The Gälpu clan belongs to the Dhuwa moiety. Major spiritual themes include Wititj and Bol’ŋu. Wititj is the all-powerful ancestral rainbow serpent that possesses the power to strike lightning with its tongue and create rainbows from the reflection of its scales. Bol’ŋu is the Thunderman, the embodiment of wet season clouds. Gälpu sing the origin story of the Dhuwa instrument yiḏaki (didjeridu).
The homeland of the Gälpu clan is Gikal. Gikal is a mangrove beach along the Nalawarung Straits. Gälpu people live at Yirrkala, Galiwin’ku, Goulburn Island, Gunyuŋarra, Gäṉgaṉ and Galupa.
The Gälpu clan speaks the Dhaŋgu language and their surname is Gurruwiwi. Djalu Gurruwiwi was a famous yiḏaki player, maker and ceremonial elder. Mithinari Gurruwiwi was an important artist of the 1960s and contributed to the Yirrkala Church Panels. Guwanbaḻ Gurruwiwi is an acclaimed singer and co-creator of the Djari Project, which fuses traditional song with contemporary classical music. In a conversation with Andrew Grimes, Guwanbaḻ described his family line:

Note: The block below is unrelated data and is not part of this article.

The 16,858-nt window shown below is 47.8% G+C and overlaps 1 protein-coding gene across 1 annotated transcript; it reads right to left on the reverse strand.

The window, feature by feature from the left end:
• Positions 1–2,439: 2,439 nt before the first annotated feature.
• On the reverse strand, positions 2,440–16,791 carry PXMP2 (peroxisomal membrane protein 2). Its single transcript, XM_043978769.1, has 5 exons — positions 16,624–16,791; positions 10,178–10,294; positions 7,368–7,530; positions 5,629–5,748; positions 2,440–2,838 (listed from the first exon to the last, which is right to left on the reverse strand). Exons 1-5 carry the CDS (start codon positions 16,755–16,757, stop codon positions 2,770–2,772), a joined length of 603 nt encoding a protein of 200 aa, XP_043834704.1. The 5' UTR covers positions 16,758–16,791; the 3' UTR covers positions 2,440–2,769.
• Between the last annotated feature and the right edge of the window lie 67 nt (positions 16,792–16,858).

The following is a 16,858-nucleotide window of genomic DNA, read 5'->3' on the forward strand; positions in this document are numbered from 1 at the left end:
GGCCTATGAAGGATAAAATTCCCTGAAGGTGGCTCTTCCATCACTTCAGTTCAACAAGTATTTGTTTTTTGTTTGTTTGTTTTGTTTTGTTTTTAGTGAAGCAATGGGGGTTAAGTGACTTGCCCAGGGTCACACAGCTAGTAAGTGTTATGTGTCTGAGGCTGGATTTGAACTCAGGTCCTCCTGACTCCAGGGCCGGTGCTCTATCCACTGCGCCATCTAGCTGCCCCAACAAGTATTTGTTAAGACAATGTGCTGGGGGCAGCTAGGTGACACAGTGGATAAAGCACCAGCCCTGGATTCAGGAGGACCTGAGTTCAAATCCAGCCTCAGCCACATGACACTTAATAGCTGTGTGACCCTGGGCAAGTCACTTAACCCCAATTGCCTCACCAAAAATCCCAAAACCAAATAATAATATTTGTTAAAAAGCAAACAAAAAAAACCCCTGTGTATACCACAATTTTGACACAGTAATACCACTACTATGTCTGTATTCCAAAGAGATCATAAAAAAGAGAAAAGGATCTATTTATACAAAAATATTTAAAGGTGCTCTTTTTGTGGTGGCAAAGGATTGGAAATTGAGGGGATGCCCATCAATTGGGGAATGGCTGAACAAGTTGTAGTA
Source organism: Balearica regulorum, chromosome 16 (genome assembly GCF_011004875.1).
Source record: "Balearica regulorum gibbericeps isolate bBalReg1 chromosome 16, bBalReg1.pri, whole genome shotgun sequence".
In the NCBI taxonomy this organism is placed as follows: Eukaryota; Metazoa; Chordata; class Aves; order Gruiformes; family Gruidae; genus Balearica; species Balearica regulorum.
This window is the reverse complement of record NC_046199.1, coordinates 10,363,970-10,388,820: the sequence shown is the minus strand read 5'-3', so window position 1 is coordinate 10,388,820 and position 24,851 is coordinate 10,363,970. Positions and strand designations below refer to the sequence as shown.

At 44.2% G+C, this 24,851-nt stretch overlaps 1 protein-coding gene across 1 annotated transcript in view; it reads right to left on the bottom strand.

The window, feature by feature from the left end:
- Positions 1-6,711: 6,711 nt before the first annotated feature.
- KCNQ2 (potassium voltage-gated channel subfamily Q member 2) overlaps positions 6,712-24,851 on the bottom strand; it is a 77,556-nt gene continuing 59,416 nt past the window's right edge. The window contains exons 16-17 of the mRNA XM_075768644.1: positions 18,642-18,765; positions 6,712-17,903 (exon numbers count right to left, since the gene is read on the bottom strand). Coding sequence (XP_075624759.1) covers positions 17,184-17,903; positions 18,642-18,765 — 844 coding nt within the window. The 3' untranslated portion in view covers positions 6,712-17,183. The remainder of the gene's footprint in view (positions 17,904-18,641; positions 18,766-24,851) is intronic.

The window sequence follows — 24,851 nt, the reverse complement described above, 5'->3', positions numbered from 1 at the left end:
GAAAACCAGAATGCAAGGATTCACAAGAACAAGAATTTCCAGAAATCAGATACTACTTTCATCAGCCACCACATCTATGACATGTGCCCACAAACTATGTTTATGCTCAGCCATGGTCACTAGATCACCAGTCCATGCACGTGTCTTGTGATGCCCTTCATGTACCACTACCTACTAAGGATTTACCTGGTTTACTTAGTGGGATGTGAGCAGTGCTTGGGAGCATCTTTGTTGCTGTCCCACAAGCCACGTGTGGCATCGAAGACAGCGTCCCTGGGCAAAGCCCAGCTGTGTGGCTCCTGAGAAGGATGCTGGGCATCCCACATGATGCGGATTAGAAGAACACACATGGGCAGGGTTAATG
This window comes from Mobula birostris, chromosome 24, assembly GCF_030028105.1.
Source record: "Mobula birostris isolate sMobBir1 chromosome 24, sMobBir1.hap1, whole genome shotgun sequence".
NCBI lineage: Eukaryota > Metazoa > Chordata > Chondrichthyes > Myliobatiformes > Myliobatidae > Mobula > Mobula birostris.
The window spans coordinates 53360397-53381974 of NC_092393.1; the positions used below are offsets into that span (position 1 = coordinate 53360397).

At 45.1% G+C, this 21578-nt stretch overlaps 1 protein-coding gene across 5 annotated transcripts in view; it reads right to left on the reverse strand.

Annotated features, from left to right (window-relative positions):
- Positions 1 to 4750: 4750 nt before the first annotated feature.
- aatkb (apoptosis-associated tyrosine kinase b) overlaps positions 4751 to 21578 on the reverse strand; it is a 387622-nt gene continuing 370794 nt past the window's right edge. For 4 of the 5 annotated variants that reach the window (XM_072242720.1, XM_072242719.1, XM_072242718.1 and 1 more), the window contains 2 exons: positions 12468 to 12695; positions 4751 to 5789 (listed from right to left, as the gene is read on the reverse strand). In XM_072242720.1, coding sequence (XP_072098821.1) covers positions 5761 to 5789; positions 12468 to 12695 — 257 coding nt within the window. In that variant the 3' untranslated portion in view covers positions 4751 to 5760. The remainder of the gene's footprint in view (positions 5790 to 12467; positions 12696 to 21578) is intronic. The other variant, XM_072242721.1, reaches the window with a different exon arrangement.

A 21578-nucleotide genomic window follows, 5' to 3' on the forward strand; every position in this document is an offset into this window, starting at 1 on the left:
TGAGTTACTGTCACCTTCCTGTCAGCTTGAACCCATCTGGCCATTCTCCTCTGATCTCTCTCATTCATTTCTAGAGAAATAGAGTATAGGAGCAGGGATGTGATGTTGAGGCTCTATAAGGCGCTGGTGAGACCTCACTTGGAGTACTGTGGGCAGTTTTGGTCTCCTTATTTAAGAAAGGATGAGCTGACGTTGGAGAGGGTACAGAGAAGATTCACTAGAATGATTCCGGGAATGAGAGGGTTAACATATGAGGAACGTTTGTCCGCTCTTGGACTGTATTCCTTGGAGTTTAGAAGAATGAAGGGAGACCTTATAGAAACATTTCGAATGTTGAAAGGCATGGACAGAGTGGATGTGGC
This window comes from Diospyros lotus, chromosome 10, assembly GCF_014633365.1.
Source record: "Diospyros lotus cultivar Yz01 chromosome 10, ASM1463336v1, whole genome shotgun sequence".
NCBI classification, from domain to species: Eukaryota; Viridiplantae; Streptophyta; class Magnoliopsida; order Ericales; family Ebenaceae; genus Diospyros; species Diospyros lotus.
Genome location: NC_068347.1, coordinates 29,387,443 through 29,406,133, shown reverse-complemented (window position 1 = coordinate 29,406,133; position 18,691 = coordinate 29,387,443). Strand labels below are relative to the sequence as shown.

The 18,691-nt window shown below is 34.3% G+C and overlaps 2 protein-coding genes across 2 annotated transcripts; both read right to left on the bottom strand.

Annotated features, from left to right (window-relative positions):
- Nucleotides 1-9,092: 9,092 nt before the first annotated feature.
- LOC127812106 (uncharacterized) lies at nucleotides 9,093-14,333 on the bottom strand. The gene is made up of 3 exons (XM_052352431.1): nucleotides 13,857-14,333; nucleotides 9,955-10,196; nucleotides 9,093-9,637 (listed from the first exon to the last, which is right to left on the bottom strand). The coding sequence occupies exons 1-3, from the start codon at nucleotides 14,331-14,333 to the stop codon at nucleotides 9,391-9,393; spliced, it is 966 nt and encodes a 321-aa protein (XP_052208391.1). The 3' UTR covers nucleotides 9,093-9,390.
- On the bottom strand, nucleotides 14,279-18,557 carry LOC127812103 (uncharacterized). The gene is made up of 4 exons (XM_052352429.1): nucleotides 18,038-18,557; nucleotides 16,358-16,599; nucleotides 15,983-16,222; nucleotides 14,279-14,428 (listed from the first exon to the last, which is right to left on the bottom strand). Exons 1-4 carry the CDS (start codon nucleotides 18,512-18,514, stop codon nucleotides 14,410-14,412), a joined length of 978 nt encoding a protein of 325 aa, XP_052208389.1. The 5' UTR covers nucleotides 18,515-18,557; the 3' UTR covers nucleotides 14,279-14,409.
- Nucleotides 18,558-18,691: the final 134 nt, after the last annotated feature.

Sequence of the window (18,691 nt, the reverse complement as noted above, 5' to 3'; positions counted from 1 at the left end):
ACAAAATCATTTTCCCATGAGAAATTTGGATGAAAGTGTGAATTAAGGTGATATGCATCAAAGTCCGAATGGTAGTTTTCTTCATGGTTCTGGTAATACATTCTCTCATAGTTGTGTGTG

First, I will mention our Gälpu forefathers, the old people. Gurruwiwi was my great-great-grandfather, my father’s father’s father’s father, whom I call wäwa (brother). And Gurruwiwi’s son was Marraṯuwa, and then Marraṯuwa’s sons were named Monyu and Mithinari. I, Guwanbal, am from Monyu’s male line. Of course, there were many other Gälpu people back then, but I’m talking about myself, and I am one of Marraṯuwa’s descendants. My father was Monyu’s son Dhaluwuma, that was his “big” (important ancestral) name, and his “smaller” everyday name was Miŋi, and also, Babamiku. I am his son, Miŋi’s son. That is how it is, the Gälpu line from their sons and to our sons, our grandchildren.
The consulting curators from the Gälpu clan for this project were Guwanbaḻ Gurruwiwi and Djalu Gurruwiwi.
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